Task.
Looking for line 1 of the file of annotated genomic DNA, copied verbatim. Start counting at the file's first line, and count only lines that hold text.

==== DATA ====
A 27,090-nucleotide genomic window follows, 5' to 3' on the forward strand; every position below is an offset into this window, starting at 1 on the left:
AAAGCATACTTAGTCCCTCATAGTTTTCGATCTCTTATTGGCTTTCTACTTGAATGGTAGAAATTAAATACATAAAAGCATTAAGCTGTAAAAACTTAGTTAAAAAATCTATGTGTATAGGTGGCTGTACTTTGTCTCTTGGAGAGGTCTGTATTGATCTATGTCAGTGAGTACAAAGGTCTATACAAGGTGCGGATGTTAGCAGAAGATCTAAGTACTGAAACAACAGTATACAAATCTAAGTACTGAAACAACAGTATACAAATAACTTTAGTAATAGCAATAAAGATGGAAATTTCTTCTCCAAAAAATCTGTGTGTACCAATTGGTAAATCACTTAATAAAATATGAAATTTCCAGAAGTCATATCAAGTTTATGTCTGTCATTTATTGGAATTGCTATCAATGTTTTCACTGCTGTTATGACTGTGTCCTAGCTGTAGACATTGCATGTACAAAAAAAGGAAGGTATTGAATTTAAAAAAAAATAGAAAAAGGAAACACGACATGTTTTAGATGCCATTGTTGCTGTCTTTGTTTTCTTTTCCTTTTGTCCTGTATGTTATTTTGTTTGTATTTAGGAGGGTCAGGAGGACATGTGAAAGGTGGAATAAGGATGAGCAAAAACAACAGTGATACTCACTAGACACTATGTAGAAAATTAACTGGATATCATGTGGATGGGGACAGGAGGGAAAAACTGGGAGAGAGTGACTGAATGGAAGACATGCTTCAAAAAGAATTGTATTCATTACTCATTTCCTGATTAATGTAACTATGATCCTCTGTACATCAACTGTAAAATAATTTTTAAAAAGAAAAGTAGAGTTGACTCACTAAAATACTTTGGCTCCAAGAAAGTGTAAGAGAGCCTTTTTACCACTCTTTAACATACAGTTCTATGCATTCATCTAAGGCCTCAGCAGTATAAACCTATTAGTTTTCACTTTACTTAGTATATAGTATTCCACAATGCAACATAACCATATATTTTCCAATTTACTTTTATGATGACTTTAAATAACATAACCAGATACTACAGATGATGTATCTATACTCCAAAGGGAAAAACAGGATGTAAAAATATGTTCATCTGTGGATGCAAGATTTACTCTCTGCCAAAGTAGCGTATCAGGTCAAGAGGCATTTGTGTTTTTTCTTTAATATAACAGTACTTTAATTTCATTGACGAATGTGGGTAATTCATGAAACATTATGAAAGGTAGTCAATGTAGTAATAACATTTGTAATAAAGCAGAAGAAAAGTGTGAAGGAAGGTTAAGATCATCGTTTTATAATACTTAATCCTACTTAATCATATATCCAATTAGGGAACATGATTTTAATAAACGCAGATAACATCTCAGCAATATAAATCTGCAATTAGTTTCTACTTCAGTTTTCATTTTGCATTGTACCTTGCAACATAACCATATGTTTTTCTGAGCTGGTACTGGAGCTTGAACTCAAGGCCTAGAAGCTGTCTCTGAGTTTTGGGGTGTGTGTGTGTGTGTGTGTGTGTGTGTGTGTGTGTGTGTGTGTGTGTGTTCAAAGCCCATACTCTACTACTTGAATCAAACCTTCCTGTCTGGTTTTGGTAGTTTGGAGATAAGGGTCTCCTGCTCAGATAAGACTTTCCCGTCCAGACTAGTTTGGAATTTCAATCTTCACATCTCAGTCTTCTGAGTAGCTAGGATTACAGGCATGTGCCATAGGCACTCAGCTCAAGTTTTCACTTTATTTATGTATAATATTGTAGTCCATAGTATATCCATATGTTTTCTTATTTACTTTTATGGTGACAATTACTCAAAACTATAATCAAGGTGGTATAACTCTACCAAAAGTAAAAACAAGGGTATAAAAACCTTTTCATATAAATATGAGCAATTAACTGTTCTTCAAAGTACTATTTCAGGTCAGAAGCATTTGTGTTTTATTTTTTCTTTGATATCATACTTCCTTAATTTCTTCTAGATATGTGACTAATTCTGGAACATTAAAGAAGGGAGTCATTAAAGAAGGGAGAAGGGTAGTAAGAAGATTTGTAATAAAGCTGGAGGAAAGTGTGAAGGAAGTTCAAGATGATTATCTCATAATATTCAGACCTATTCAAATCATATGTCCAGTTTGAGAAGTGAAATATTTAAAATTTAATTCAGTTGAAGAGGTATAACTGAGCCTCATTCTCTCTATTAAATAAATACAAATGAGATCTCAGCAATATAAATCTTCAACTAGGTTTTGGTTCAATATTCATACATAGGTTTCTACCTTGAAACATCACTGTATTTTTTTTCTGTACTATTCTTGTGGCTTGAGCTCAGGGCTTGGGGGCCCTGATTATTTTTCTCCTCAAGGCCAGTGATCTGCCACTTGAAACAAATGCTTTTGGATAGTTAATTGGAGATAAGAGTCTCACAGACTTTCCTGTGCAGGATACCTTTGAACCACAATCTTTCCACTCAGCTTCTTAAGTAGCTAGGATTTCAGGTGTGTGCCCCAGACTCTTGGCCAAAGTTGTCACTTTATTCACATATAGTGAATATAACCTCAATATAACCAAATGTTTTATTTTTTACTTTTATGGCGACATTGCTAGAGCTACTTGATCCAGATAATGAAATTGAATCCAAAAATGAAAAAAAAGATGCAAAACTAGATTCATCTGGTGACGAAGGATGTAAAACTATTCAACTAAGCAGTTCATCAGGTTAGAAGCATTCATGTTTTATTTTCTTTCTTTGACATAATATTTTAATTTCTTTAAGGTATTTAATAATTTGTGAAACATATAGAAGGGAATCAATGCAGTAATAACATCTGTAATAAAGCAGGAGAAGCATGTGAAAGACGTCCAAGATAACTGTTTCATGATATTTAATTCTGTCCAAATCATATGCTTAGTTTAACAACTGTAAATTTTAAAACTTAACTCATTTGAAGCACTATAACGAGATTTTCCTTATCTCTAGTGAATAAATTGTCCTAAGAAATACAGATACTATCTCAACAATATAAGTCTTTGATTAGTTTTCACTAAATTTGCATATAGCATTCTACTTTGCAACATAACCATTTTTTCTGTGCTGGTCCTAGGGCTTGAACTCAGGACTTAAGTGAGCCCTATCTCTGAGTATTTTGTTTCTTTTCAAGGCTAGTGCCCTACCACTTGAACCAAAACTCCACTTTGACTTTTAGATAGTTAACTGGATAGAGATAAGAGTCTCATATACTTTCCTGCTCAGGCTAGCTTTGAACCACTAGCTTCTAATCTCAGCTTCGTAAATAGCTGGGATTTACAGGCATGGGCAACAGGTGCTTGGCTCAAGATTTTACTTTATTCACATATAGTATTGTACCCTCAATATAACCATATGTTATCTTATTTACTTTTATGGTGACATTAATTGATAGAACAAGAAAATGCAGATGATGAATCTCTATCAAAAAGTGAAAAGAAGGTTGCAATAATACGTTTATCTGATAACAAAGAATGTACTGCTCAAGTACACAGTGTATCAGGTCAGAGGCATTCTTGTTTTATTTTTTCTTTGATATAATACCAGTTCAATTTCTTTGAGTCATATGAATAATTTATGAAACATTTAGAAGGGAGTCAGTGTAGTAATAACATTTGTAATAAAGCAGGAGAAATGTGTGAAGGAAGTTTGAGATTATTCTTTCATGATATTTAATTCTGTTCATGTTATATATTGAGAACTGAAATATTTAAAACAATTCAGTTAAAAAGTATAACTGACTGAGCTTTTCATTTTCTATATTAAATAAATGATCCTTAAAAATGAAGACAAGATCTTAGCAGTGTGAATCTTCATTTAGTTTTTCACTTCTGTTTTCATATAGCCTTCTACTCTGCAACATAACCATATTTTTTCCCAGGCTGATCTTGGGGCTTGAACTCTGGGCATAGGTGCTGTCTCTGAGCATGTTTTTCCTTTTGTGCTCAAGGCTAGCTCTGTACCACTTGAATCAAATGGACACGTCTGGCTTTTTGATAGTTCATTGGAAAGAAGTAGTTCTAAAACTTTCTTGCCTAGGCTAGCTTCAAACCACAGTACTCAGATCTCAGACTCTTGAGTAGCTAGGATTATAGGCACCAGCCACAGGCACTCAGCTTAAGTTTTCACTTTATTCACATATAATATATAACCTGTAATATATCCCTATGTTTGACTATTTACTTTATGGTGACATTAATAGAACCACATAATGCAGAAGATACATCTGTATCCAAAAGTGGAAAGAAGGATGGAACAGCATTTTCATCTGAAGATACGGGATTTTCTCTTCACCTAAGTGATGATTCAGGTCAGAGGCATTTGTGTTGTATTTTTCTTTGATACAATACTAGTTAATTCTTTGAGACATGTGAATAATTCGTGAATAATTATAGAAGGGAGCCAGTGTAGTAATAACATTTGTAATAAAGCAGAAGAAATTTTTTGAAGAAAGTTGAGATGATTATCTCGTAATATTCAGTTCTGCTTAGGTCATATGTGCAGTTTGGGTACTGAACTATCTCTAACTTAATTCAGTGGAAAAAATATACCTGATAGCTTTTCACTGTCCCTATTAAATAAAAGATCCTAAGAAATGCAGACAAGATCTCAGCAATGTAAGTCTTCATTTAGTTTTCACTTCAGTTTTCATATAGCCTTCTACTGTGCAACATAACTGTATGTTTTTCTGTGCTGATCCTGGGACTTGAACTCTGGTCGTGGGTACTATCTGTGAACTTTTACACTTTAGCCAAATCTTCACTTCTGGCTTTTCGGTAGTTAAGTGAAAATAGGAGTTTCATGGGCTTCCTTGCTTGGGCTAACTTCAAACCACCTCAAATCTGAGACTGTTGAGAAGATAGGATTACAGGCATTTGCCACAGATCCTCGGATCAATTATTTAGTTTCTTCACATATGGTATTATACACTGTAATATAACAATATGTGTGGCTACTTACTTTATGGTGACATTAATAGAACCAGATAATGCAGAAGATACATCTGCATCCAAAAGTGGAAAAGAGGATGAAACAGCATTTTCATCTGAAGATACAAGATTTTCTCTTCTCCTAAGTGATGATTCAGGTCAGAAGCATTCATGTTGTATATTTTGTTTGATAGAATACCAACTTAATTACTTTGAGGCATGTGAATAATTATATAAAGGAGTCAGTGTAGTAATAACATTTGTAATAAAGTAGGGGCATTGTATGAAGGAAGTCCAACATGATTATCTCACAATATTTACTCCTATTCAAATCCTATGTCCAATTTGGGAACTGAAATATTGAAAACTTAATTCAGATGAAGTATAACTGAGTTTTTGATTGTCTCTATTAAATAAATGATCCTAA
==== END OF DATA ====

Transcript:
A 27,090-nucleotide genomic window follows, 5' to 3' on the forward strand; every position below is an offset into this window, starting at 1 on the left: